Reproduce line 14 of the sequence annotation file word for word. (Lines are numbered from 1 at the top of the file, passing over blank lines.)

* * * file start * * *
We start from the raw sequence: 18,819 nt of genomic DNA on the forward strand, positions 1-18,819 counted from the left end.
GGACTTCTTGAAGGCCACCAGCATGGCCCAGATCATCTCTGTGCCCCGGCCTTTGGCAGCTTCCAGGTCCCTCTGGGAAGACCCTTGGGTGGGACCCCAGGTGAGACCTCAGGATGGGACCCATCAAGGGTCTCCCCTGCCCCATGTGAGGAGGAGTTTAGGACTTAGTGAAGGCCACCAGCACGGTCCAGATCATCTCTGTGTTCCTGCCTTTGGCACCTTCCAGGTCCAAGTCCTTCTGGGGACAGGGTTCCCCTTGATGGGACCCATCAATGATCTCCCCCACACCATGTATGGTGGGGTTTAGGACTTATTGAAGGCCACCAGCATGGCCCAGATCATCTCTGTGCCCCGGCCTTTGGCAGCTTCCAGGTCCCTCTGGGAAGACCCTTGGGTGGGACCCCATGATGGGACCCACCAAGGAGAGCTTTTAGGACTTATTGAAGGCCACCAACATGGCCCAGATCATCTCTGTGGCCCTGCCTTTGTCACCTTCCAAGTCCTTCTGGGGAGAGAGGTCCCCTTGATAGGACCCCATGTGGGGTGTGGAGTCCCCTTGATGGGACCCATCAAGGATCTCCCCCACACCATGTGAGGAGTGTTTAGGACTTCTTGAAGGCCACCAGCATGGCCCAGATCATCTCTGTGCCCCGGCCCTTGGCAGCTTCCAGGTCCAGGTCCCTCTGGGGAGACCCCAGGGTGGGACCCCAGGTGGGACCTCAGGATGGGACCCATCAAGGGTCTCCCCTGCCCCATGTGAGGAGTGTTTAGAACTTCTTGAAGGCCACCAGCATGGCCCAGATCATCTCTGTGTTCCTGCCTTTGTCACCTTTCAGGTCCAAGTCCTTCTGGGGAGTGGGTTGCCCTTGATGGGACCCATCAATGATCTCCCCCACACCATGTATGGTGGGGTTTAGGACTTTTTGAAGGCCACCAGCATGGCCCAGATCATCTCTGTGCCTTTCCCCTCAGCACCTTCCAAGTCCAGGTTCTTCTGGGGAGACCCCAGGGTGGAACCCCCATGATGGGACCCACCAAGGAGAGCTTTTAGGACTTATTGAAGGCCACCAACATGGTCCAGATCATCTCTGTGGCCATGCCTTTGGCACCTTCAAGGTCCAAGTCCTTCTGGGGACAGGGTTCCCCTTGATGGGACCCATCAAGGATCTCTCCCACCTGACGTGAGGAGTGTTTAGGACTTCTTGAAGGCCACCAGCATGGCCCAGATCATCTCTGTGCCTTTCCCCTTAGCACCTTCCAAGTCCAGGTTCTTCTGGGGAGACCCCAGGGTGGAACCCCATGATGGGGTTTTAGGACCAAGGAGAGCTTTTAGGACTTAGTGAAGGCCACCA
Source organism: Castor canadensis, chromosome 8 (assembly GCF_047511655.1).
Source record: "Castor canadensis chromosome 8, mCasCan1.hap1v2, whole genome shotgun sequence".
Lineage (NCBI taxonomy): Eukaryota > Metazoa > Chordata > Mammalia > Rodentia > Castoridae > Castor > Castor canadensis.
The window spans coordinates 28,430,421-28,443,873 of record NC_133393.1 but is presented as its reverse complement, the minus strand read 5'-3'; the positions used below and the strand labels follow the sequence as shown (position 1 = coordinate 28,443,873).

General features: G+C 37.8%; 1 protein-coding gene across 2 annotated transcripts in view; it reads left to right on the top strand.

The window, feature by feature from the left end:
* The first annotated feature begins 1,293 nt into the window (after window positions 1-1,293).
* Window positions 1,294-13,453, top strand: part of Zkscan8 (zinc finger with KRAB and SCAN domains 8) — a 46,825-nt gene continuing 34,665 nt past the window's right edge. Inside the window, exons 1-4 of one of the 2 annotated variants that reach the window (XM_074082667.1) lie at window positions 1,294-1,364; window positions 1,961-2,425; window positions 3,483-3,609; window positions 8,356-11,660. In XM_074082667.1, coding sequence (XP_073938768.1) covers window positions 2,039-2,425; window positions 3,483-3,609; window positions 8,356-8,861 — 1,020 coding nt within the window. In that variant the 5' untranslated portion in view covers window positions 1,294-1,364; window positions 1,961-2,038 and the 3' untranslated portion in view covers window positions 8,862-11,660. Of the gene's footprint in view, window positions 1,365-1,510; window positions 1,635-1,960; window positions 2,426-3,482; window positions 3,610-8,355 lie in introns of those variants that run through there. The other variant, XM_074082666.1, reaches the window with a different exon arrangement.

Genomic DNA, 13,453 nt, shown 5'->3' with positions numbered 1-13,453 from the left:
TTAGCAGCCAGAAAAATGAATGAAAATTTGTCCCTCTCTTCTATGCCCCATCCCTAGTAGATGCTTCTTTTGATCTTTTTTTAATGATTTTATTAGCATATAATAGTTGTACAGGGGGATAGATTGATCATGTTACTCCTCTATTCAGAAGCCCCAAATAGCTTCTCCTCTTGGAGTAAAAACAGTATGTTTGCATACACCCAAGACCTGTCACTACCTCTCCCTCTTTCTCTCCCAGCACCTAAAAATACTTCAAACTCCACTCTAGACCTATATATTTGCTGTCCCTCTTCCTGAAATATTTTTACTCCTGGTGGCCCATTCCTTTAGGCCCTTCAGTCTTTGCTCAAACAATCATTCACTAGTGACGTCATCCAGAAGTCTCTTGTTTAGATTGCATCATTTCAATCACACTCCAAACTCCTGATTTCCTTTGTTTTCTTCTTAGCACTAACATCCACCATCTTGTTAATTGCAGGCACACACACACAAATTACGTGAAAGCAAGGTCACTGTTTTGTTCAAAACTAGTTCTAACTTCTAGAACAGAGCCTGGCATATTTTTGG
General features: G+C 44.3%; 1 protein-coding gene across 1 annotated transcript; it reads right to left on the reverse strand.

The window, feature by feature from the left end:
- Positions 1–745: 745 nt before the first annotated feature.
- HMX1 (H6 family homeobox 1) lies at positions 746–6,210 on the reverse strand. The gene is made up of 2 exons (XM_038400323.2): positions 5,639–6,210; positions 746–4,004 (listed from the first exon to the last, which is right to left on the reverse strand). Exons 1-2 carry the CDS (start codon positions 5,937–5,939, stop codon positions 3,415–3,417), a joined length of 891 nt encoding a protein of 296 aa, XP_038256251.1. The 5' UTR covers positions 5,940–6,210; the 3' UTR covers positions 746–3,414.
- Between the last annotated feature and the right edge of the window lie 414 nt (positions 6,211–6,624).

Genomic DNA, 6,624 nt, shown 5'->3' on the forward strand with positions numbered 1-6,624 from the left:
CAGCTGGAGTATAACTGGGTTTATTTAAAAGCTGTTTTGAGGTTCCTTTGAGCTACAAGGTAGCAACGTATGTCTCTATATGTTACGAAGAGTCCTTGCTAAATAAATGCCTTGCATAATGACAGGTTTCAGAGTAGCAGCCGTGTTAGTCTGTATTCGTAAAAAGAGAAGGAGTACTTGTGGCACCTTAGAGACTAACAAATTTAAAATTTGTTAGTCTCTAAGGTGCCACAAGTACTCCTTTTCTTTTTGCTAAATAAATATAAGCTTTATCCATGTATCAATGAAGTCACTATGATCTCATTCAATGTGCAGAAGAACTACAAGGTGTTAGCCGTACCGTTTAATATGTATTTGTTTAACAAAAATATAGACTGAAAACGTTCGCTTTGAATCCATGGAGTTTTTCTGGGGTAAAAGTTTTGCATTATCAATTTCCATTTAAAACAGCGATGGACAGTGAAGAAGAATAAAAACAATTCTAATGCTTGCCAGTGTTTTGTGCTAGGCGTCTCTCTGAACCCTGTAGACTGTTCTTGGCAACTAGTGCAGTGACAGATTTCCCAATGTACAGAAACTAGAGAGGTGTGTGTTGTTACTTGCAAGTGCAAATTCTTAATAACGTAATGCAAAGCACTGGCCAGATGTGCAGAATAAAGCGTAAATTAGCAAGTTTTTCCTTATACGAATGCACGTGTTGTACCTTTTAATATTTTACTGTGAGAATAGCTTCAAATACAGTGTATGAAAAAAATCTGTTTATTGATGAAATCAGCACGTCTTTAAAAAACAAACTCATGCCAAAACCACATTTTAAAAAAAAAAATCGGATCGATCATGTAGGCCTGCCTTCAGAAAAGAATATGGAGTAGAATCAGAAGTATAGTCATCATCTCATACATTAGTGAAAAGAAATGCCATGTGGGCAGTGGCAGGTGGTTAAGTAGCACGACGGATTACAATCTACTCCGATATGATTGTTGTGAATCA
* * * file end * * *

The window, feature by feature from the left end: